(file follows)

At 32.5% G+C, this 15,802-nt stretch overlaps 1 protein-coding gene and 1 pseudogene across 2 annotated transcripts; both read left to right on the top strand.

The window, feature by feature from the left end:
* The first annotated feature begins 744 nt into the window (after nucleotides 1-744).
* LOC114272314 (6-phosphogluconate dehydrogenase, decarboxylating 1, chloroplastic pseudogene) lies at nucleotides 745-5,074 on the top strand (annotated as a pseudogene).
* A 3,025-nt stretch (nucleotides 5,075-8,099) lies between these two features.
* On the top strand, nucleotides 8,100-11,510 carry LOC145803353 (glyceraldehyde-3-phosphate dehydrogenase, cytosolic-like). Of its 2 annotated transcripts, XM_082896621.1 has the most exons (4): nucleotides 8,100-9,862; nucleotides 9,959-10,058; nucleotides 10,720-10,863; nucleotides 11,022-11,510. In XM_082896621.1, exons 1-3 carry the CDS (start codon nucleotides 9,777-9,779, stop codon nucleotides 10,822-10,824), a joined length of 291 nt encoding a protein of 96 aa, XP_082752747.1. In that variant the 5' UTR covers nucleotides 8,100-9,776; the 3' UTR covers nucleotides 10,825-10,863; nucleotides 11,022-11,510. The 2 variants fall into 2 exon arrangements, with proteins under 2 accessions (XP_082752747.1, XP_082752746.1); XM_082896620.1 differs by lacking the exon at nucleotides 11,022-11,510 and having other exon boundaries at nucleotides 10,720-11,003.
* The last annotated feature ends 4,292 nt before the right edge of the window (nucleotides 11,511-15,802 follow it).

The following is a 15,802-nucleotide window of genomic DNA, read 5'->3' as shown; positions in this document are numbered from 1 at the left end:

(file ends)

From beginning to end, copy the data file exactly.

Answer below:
At 32.5% G+C, this 15,802-nt stretch overlaps 1 protein-coding gene and 1 pseudogene across 2 annotated transcripts; both read left to right on the top strand.

The window, feature by feature from the left end:
* The first annotated feature begins 744 nt into the window (after nucleotides 1-744).
* LOC114272314 (6-phosphogluconate dehydrogenase, decarboxylating 1, chloroplastic pseudogene) lies at nucleotides 745-5,074 on the top strand (annotated as a pseudogene).
* A 3,025-nt stretch (nucleotides 5,075-8,099) lies between these two features.
* On the top strand, nucleotides 8,100-11,510 carry LOC145803353 (glyceraldehyde-3-phosphate dehydrogenase, cytosolic-like). Of its 2 annotated transcripts, XM_082896621.1 has the most exons (4): nucleotides 8,100-9,862; nucleotides 9,959-10,058; nucleotides 10,720-10,863; nucleotides 11,022-11,510. In XM_082896621.1, exons 1-3 carry the CDS (start codon nucleotides 9,777-9,779, stop codon nucleotides 10,822-10,824), a joined length of 291 nt encoding a protein of 96 aa, XP_082752747.1. In that variant the 5' UTR covers nucleotides 8,100-9,776; the 3' UTR covers nucleotides 10,825-10,863; nucleotides 11,022-11,510. The 2 variants fall into 2 exon arrangements, with proteins under 2 accessions (XP_082752747.1, XP_082752746.1); XM_082896620.1 differs by lacking the exon at nucleotides 11,022-11,510 and having other exon boundaries at nucleotides 10,720-11,003.
* The last annotated feature ends 4,292 nt before the right edge of the window (nucleotides 11,511-15,802 follow it).

The following is a 15,802-nucleotide window of genomic DNA, read 5'->3' as shown; positions in this document are numbered from 1 at the left end: